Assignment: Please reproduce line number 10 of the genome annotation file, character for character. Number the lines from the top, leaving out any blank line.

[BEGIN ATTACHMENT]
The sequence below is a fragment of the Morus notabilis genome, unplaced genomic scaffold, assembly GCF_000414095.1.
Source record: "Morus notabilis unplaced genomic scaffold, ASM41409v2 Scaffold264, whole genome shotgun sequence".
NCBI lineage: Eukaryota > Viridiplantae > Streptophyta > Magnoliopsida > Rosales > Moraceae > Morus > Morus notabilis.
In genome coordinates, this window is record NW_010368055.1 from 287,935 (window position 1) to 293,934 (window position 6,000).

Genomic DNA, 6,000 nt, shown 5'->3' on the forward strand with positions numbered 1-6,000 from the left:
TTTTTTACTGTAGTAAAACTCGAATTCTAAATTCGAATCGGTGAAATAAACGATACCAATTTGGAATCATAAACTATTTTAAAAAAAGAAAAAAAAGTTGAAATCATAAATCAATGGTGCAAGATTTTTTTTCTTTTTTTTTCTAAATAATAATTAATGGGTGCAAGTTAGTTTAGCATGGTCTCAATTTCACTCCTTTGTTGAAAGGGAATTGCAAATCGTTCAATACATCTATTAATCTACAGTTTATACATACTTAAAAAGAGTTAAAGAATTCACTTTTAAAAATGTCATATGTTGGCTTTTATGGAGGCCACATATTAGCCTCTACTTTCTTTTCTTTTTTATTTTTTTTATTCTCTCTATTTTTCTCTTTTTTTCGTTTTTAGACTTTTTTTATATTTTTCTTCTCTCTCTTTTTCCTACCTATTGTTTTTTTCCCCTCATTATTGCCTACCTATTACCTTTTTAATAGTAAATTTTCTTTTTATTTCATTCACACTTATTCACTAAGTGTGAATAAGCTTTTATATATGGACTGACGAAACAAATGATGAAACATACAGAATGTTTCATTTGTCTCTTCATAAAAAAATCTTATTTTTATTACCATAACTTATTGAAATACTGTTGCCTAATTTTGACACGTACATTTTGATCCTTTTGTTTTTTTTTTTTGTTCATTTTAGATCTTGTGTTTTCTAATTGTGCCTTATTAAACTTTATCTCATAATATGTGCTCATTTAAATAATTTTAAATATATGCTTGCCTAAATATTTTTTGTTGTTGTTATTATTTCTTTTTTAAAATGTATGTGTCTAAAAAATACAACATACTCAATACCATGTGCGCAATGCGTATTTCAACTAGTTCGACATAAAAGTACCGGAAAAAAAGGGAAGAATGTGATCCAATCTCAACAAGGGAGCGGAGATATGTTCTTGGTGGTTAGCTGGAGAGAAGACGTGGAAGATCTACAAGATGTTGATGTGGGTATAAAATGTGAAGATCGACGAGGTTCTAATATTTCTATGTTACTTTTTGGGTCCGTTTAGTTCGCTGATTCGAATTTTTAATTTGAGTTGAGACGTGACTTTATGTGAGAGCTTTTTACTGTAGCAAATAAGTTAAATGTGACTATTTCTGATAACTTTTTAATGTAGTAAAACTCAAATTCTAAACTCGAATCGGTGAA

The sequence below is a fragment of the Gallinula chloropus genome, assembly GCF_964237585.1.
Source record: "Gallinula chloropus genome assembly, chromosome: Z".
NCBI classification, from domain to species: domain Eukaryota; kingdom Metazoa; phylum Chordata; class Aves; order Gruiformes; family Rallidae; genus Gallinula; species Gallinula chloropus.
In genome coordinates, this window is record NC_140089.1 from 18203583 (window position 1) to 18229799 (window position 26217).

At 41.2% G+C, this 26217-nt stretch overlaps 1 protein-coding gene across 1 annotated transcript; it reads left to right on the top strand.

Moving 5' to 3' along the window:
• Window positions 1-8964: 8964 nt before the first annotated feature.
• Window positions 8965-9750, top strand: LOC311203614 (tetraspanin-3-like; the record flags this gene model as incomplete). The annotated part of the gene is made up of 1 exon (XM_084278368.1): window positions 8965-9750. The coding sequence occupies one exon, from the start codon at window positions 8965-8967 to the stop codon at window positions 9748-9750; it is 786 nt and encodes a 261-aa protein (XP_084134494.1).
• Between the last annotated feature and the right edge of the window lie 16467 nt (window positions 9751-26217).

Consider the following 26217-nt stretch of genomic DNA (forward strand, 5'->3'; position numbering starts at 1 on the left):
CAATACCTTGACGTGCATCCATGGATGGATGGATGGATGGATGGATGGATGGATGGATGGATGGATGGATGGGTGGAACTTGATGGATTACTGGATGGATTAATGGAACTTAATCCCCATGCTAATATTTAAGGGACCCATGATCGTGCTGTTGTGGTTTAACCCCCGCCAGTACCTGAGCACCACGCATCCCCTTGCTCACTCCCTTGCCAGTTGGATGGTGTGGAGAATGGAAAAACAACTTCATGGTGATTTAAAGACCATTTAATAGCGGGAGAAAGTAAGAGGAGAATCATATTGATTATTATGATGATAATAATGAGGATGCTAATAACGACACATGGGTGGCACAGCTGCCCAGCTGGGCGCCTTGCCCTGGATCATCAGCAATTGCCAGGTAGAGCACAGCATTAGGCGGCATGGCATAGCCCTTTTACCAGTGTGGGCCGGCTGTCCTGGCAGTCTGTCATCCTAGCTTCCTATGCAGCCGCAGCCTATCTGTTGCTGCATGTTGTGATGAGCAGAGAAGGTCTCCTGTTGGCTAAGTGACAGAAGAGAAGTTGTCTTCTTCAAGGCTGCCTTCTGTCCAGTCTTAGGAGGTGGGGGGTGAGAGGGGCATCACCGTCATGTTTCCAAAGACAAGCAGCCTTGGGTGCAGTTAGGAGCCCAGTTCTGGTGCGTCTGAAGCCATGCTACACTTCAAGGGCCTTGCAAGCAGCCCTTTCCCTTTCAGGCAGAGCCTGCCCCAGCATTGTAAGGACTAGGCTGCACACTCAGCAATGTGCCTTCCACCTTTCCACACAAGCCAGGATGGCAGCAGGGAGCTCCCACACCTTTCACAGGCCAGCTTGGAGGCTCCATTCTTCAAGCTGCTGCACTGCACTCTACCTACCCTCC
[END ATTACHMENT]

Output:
In genome coordinates, this window is record NC_140089.1 from 18203583 (window position 1) to 18229799 (window position 26217).